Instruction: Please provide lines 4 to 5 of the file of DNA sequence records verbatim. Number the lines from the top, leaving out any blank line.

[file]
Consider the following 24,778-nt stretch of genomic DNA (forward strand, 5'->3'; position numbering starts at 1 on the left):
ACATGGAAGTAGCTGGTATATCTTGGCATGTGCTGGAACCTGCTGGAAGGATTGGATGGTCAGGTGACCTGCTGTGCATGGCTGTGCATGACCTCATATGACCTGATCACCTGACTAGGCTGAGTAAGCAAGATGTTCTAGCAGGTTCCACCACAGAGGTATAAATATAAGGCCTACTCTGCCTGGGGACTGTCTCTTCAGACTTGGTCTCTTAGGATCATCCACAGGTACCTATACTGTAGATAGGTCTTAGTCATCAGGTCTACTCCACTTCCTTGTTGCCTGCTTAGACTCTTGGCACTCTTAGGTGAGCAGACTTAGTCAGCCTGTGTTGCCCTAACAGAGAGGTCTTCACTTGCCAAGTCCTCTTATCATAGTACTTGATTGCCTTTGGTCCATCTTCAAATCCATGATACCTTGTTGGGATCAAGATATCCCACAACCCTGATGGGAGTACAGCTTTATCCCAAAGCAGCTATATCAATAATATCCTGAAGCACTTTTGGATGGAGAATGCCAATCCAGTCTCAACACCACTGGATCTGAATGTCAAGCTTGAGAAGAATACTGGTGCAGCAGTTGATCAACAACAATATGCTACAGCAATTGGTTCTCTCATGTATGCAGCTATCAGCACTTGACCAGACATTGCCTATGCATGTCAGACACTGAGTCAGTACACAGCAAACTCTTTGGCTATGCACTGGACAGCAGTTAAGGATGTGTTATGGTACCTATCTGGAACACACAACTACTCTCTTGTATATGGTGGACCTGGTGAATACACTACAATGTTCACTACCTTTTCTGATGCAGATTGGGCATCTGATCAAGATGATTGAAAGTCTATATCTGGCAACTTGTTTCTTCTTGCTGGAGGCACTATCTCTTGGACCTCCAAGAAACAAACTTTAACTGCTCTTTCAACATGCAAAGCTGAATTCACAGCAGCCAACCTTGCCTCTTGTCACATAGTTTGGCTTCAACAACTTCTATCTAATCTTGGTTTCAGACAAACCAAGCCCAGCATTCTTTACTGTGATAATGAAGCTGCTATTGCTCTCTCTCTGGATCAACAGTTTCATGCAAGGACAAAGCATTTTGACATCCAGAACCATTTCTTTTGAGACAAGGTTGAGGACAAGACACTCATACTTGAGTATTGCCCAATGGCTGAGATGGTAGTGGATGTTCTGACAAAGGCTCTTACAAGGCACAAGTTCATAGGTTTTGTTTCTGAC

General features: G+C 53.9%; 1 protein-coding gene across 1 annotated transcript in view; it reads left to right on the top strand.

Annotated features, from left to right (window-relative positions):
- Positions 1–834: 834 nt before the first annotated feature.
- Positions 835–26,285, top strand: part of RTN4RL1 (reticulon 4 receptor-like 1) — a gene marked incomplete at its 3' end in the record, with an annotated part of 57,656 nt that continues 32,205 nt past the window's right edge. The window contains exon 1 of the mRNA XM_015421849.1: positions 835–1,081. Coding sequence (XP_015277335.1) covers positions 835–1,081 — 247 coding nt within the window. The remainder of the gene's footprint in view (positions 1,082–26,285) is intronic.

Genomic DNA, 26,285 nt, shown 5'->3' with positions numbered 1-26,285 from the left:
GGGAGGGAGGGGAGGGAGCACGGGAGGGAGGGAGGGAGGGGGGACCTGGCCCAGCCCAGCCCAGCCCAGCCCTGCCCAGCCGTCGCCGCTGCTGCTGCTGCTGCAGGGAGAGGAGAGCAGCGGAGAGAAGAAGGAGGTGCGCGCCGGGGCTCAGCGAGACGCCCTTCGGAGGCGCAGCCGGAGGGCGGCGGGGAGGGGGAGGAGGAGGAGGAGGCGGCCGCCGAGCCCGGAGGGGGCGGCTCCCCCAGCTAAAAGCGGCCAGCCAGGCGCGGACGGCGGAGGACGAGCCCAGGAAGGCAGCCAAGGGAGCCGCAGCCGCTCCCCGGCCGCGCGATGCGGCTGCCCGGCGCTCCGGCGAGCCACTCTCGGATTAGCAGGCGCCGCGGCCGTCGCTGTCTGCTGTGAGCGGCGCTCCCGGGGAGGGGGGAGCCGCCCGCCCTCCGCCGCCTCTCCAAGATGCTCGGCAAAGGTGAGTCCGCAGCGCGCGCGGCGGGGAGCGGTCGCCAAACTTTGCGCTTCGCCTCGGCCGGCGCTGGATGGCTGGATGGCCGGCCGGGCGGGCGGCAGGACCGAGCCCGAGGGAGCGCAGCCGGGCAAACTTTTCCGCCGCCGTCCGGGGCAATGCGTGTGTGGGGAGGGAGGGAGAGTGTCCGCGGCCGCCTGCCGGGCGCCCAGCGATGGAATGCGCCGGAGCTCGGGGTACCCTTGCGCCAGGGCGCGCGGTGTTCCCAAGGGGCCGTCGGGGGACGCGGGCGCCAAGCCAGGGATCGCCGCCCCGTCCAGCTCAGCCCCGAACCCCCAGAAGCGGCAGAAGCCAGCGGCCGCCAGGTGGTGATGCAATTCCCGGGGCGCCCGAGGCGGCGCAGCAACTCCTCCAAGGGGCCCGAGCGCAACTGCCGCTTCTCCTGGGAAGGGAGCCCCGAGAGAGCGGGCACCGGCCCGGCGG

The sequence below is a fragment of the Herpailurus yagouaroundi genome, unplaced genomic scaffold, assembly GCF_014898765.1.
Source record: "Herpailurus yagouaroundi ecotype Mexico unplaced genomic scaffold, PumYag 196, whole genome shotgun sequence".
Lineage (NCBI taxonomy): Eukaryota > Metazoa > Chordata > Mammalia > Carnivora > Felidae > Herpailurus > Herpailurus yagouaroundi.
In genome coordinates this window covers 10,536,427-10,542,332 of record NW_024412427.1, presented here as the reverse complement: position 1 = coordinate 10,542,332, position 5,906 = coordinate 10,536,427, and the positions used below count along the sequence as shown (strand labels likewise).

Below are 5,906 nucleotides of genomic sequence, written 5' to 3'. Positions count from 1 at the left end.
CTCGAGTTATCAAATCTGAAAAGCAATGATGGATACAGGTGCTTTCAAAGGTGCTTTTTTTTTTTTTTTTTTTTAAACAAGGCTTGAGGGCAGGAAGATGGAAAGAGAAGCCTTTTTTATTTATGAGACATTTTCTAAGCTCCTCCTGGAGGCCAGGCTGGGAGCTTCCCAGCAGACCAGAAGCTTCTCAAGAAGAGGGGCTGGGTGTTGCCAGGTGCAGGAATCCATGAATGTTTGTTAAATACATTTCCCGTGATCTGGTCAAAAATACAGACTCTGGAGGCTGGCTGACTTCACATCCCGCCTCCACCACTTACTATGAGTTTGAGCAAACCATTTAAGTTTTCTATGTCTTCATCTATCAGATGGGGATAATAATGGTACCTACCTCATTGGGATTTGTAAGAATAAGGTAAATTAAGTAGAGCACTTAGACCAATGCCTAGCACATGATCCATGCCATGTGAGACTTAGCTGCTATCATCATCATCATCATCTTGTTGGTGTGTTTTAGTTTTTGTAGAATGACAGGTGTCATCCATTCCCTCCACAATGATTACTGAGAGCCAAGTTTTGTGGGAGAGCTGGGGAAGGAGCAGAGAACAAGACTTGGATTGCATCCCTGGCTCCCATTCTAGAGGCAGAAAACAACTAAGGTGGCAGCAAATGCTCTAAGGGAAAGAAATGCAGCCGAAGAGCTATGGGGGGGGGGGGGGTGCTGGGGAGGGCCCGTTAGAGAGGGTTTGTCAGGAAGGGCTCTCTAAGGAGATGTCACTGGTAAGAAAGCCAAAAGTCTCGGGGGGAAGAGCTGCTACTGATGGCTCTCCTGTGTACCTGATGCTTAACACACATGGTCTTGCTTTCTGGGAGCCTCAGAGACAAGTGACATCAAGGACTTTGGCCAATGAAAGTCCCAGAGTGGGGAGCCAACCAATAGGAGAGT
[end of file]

Annotated features, from left to right (window-relative positions):
- Positions 1–834: 834 nt before the first annotated feature.